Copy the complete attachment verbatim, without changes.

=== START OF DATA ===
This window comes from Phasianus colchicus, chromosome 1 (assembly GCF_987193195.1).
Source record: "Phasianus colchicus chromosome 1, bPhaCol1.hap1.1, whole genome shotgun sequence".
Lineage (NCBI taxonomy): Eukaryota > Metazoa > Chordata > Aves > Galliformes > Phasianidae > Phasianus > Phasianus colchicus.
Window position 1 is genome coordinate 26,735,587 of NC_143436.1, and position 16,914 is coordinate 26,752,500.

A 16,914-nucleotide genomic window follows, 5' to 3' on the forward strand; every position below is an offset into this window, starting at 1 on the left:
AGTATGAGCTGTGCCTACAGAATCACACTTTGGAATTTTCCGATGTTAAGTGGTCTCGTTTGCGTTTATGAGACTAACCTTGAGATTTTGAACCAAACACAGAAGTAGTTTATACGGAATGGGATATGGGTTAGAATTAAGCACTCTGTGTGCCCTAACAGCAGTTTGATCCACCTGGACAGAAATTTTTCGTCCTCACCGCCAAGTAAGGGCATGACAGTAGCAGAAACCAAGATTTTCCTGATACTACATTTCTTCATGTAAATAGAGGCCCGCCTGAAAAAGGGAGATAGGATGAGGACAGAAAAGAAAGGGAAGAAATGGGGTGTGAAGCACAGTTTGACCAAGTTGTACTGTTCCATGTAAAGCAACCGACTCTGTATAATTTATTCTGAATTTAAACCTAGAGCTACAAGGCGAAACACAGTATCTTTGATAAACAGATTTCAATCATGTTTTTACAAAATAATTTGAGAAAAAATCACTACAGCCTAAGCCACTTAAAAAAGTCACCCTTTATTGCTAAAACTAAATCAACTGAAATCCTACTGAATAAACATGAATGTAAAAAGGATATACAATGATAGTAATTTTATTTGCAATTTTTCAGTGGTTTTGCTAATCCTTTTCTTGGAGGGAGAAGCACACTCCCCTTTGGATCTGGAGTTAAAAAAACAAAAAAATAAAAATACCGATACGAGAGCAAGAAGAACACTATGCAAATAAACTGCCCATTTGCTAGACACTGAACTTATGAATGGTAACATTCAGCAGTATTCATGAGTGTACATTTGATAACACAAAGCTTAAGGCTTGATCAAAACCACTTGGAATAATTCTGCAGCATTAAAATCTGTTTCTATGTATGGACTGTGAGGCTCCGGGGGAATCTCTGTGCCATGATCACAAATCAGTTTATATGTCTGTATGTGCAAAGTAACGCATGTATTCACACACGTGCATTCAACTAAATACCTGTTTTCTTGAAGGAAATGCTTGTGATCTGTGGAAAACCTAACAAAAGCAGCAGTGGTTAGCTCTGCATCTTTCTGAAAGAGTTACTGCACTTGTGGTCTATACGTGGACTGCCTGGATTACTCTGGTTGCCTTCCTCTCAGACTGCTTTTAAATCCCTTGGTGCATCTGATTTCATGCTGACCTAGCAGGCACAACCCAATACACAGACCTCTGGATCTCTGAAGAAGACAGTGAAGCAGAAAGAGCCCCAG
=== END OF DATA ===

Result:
This window comes from Phasianus colchicus, chromosome 1 (assembly GCF_987193195.1).
Source record: "Phasianus colchicus chromosome 1, bPhaCol1.hap1.1, whole genome shotgun sequence".
Lineage (NCBI taxonomy): Eukaryota > Metazoa > Chordata > Aves > Galliformes > Phasianidae > Phasianus > Phasianus colchicus.
Window position 1 is genome coordinate 26,735,587 of NC_143436.1, and position 16,914 is coordinate 26,752,500.

A 16,914-nucleotide genomic window follows, 5' to 3' on the forward strand; every position below is an offset into this window, starting at 1 on the left:
AGTATGAGCTGTGCCTACAGAATCACACTTTGGAATTTTCCGATGTTAAGTGGTCTCGTTTGCGTTTATGAGACTAACCTTGAGATTTTGAACCAAACACAGAAGTAGTTTATACGGAATGGGATATGGGTTAGAATTAAGCACTCTGTGTGCCCTAACAGCAGTTTGATCCACCTGGACAGAAATTTTTCGTCCTCACCGCCAAGTAAGGGCATGACAGTAGCAGAAACCAAGATTTTCCTGATACTACATTTCTTCATGTAAATAGAGGCCCGCCTGAAAAAGGGAGATAGGATGAGGACAGAAAAGAAAGGGAAGAAATGGGGTGTGAAGCACAGTTTGACCAAGTTGTACTGTTCCATGTAAAGCAACCGACTCTGTATAATTTATTCTGAATTTAAACCTAGAGCTACAAGGCGAAACACAGTATCTTTGATAAACAGATTTCAATCATGTTTTTACAAAATAATTTGAGAAAAAATCACTACAGCCTAAGCCACTTAAAAAAGTCACCCTTTATTGCTAAAACTAAATCAACTGAAATCCTACTGAATAAACATGAATGTAAAAAGGATATACAATGATAGTAATTTTATTTGCAATTTTTCAGTGGTTTTGCTAATCCTTTTCTTGGAGGGAGAAGCACACTCCCCTTTGGATCTGGAGTTAAAAAAACAAAAAAATAAAAATACCGATACGAGAGCAAGAAGAACACTATGCAAATAAACTGCCCATTTGCTAGACACTGAACTTATGAATGGTAACATTCAGCAGTATTCATGAGTGTACATTTGATAACACAAAGCTTAAGGCTTGATCAAAACCACTTGGAATAATTCTGCAGCATTAAAATCTGTTTCTATGTATGGACTGTGAGGCTCCGGGGGAATCTCTGTGCCATGATCACAAATCAGTTTATATGTCTGTATGTGCAAAGTAACGCATGTATTCACACACGTGCATTCAACTAAATACCTGTTTTCTTGAAGGAAATGCTTGTGATCTGTGGAAAACCTAACAAAAGCAGCAGTGGTTAGCTCTGCATCTTTCTGAAAGAGTTACTGCACTTGTGGTCTATACGTGGACTGCCTGGATTACTCTGGTTGCCTTCCTCTCAGACTGCTTTTAAATCCCTTGGTGCATCTGATTTCATGCTGACCTAGCAGGCACAACCCAATACACAGACCTCTGGATCTCTGAAGAAGACAGTGAAGCAGAAAGAGCCCCAG